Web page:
Lesbian, gay, bisexual and questioning (LGBQ) student athletes are two times more likely to experience harassment than their heterosexual teammates, a new report has found, the Huffington Post reports. Campus Pride’s 2012 LGBTQ National College Athlete Report, which was produced in conjunction with the Ben Cohen StandUp Foundation, revealed a number of other eyebrow-raising statistics. The poll, which surveyed the experiences of 394 individuals who identified as LGBQ, also found that only 18 percent of LGBQ student athletes competed in a featured collegiate sport (as defined by each campus) compared to 27 percent of heterosexual athletes. One in four LGBQ student athletes said they were pressured to be silent about their sexual identity among teammates, while 21 percent said they were the target of derogatory remarks via email, Facebook, social media and other electronic means — almost double that of their heterosexual counterparts, according to the report…

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Ellucian and Nuventive Partner to Offer New Institutional Performance Management Solution for Higher Education Executives

FAIRFAX, Va. – March 15, 2013 – Ellucian™ and Nuventive® today announced a new solution that will help higher education executives engage and align campus leaders around delivering on the institution’s strategic plan. With the new solution, decision makers will have better and faster insight into institutional data and the key performance indicators that best measure ongoing performance and alignment with the institution’s desired outcomes.
Planned for availability later this year, this new solution is being developed for all global Ellucian markets to meet the specific needs of higher education leaders who are seeking to support a collaborative culture of evidence-based performance throughout the institution.
Today, Ellucian’s existing business intelligence offerings, including Banner® Operational Data Store, Banner® Enterprise Data Warehouse, and Colleague® Reporting and Operating Analytics, can work together with Nuventive’s planning, tracking, and outcomes assessment products, TracDat® and the TracDat option for SharePoint® to help institutions intelligently manage strategic planning, and improve academic and administrative outcomes.
The new solution will leverage, automate, and extend the companies’ existing offerings and help customers make the most of their system investments. It will integrate with the Banner® by Ellucian and Colleague® by Ellucian administrative systems, bringing together a wide range of campus data together with collaborative planning, assessment and documentation technologies to help campus leaders more effectively use information to make informed decisions and achieve institutional goals.
“It’s not just about pretty pictures,” said Richard Katz, executive vice president of strategic services, Nuventive. “A real culture of performance requires that we move to a next generation of data usage and analytics that are tied to what really matters—action.”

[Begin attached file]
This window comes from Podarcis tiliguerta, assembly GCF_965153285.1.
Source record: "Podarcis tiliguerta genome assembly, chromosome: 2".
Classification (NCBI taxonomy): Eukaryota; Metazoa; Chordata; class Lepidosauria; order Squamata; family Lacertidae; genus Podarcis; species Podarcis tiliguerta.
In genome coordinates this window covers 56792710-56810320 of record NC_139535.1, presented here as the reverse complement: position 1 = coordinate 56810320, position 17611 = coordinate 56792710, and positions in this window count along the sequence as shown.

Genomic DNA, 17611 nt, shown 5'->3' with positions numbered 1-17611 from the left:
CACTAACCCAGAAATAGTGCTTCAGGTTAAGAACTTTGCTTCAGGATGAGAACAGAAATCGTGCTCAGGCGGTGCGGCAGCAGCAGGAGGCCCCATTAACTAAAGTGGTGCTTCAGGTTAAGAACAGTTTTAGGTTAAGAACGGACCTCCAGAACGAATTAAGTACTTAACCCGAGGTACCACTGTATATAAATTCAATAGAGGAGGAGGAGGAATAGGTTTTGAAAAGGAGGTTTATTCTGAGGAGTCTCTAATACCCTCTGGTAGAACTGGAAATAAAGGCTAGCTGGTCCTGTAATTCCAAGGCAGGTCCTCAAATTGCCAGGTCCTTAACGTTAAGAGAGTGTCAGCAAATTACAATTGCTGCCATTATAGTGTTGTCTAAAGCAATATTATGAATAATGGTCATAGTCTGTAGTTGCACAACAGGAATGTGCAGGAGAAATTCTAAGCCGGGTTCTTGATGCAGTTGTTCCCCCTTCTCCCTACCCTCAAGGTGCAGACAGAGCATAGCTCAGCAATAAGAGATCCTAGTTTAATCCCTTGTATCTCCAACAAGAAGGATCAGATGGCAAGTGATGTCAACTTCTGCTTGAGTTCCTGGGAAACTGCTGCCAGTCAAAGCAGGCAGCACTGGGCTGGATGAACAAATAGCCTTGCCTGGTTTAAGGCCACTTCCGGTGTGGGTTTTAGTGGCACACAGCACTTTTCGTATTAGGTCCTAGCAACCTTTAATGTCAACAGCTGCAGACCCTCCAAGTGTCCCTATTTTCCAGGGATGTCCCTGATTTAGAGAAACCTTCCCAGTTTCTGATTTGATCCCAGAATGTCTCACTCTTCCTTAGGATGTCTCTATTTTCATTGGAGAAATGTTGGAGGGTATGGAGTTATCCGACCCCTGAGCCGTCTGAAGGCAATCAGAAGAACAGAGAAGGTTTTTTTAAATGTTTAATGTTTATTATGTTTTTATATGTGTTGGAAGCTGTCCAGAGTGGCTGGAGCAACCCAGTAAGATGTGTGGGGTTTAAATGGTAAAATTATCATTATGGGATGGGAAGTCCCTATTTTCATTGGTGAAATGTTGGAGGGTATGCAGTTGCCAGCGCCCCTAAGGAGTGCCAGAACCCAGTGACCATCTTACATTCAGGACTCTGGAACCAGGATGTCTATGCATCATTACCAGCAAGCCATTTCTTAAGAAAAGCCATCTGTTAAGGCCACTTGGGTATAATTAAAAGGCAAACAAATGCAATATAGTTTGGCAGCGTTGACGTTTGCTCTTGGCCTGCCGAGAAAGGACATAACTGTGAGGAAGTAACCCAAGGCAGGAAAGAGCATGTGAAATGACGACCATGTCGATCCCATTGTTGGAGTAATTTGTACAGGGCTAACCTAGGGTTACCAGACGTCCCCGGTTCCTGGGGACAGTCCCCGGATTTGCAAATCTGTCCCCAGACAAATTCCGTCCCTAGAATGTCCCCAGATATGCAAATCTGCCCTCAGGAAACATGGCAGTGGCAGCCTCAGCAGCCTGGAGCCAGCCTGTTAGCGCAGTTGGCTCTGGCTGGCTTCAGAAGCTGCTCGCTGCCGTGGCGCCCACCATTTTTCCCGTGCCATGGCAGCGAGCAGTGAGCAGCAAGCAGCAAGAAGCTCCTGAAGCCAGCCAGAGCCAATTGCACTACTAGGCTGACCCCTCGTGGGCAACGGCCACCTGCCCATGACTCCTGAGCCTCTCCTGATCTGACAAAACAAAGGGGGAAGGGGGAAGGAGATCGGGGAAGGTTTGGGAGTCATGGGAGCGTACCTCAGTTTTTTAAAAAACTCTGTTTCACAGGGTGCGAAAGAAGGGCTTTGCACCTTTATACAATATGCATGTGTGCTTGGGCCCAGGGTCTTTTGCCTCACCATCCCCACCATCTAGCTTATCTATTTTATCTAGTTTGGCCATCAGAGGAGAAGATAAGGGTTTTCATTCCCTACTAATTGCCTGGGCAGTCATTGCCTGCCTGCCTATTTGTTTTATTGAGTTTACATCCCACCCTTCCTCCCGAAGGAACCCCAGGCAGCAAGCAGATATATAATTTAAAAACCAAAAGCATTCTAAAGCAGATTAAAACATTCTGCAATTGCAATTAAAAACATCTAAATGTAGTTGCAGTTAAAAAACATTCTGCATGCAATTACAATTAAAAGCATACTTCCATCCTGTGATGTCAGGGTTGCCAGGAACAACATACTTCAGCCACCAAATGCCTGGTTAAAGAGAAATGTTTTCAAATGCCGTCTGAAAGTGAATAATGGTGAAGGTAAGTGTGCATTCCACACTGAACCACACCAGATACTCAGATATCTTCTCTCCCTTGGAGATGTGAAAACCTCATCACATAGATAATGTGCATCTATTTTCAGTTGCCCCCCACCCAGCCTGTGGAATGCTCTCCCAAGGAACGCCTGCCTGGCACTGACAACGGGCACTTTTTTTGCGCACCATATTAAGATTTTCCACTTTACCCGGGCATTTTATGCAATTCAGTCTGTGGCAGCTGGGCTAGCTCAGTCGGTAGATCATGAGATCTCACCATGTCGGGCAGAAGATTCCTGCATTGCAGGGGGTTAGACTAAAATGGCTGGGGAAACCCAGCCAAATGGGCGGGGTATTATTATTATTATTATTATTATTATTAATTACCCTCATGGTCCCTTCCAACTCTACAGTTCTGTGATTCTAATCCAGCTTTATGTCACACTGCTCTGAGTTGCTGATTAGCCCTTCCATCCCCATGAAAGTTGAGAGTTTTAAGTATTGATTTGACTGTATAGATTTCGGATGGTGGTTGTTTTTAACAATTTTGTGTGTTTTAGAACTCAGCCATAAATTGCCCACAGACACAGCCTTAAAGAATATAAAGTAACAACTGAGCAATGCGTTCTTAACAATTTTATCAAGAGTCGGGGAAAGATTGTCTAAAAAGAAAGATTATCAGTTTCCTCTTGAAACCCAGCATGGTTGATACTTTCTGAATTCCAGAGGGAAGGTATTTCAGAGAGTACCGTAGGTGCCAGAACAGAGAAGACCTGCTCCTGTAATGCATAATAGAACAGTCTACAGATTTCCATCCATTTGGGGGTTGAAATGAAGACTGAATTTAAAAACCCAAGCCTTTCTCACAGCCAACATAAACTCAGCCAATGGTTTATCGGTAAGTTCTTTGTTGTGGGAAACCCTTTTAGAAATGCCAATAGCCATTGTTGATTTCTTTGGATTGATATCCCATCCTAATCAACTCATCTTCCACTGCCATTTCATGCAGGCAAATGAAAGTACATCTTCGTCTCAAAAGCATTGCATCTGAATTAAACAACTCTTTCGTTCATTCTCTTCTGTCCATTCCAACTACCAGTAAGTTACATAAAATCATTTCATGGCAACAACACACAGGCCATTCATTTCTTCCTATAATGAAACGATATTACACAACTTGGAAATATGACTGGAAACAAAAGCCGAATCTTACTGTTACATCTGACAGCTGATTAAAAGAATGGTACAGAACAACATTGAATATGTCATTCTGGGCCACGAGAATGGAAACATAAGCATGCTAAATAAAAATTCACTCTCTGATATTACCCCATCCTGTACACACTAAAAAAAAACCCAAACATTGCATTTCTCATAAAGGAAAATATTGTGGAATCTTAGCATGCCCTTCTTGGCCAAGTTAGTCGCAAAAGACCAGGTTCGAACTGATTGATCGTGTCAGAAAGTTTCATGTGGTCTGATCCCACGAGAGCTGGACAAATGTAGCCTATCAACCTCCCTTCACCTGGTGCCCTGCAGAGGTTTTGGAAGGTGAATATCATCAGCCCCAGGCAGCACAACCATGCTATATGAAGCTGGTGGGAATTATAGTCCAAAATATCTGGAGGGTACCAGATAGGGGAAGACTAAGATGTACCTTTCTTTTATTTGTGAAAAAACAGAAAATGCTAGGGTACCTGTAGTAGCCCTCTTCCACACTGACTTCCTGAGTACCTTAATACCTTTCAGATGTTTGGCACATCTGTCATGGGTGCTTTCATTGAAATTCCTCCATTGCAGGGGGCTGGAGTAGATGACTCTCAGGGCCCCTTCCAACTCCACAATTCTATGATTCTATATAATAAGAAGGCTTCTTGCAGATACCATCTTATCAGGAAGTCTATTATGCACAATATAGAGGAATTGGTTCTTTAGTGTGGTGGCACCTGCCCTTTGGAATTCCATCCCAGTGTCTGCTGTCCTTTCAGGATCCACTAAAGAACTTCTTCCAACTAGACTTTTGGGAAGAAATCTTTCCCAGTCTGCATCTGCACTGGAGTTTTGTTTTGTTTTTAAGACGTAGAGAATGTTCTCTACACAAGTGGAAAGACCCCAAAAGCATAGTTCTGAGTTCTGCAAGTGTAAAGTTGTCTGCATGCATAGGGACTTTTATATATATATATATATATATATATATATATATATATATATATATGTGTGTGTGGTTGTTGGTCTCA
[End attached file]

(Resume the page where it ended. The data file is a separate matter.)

“Campus executives have asked us to help them unlock their data and streamline a process to help them improve measurement and drive better performance faster and more clearly over the course of weeks, quarters, and even years,” said Toby Williams, senior vice president of corporate development, Ellucian. “Working with Nuventive to respond to this need illustrates our commitment to deliver on our Extensible Ecosystem vision and extend the core administrative systems our customers depend on. Partners play an important part in our XE vision, helping our global customer community continuously evolve their technology environments.”
Ellucian and Nuventive staff will present on this new solution at the Ellucian Live conference in Philadelphia (www.ellucian.com/EllucianLive/).
• Executive Forum: Saturday, April 6 at 2:00 – Ellucian Institutional Performance Management: A Unique and Powerful New Offering
• Ellucian Live: Session 5329 Tuesday, April 9 at 8:30 – Ellucian Institutional Performance Management: A Unique and Powerful New Offering
• Ellucian Live: Session 3941 Wednesday, April 10 at 11:15 – Institutional Performance Management

About Ellucian
Ellucian helps education institutions thrive in an open and dynamic world. We deliver a broad portfolio of technology solutions, developed in collaboration with a global education community, and provide strategic guidance to help education institutions of all kinds navigate change, achieve greater transparency, and drive efficiencies. More than 2,400 institutions in 40 countries around the world look to Ellucian for the ideas and insights that will move education forward, helping people everywhere discover their futures through learning. Visit Ellucian at www.ellucian.com, follow Ellucian on Twitter (@EllucianInc), and like Ellucian on Facebook (/EllucianInc).
About Nuventive
Nuventive provides solutions for students, faculty and administrators to assess, communicate and improve personal and institutional performance. Our software and services support strategic planning, the management of academic and administrative outcomes, and accreditation. Visit Nuventive at www.nuventive.com.
For More Information
Ellucian
Laura Kvinge
Tel: 801.257.4158
laura.kvinge@ellucian.com
Nuventive
Courtney Francis
Tel: 412-847-0280
cfrancis@nuventive.com
Ellucian™, Banner®, and Colleague® are trademarks or registered trademarks of Ellucian Company L.P. or its affiliates. Nuventive, the Nuventive logo, and the marks relating to other Nuventive products and services referenced herein are either trademarks or registered trademarks of Nuventive LLC. SharePoint® is the registered trademark of Microsoft®.

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Better colleges failing to lure talented poor